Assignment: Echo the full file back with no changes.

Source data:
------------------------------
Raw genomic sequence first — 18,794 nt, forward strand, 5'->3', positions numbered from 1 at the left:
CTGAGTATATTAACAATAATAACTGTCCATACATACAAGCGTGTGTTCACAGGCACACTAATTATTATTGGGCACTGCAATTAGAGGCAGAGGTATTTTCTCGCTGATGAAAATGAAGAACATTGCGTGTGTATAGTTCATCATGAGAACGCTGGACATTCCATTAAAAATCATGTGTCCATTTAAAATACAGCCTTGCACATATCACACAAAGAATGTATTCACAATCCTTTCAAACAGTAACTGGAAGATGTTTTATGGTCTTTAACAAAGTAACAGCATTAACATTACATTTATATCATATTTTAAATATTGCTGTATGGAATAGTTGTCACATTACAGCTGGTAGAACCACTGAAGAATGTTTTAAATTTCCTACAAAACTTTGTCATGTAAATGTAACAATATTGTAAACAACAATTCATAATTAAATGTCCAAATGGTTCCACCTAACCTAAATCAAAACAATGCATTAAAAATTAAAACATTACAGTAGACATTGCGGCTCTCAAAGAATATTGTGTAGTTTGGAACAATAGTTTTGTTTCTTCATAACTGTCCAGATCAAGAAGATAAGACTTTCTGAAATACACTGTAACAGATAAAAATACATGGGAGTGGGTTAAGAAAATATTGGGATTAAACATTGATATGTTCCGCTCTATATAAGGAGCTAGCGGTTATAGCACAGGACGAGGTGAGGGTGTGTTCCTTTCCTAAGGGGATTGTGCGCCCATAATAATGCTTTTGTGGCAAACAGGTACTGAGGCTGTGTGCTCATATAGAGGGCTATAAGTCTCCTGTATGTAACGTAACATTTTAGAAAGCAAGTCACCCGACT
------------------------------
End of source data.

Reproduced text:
Raw genomic sequence first — 18,794 nt, forward strand, 5'->3', positions numbered from 1 at the left:
CTGAGTATATTAACAATAATAACTGTCCATACATACAAGCGTGTGTTCACAGGCACACTAATTATTATTGGGCACTGCAATTAGAGGCAGAGGTATTTTCTCGCTGATGAAAATGAAGAACATTGCGTGTGTATAGTTCATCATGAGAACGCTGGACATTCCATTAAAAATCATGTGTCCATTTAAAATACAGCCTTGCACATATCACACAAAGAATGTATTCACAATCCTTTCAAACAGTAACTGGAAGATGTTTTATGGTCTTTAACAAAGTAACAGCATTAACATTACATTTATATCATATTTTAAATATTGCTGTATGGAATAGTTGTCACATTACAGCTGGTAGAACCACTGAAGAATGTTTTAAATTTCCTACAAAACTTTGTCATGTAAATGTAACAATATTGTAAACAACAATTCATAATTAAATGTCCAAATGGTTCCACCTAACCTAAATCAAAACAATGCATTAAAAATTAAAACATTACAGTAGACATTGCGGCTCTCAAAGAATATTGTGTAGTTTGGAACAATAGTTTTGTTTCTTCATAACTGTCCAGATCAAGAAGATAAGACTTTCTGAAATACACTGTAACAGATAAAAATACATGGGAGTGGGTTAAGAAAATATTGGGATTAAACATTGATATGTTCCGCTCTATATAAGGAGCTAGCGGTTATAGCACAGGACGAGGTGAGGGTGTGTTCCTTTCCTAAGGGGATTGTGCGCCCATAATAATGCTTTTGTGGCAAACAGGTACTGAGGCTGTGTGCTCATATAGAGGGCTATAAGTCTCCTGTATGTAACGTAACATTTTAGAAAGCAAGTCACCCGACT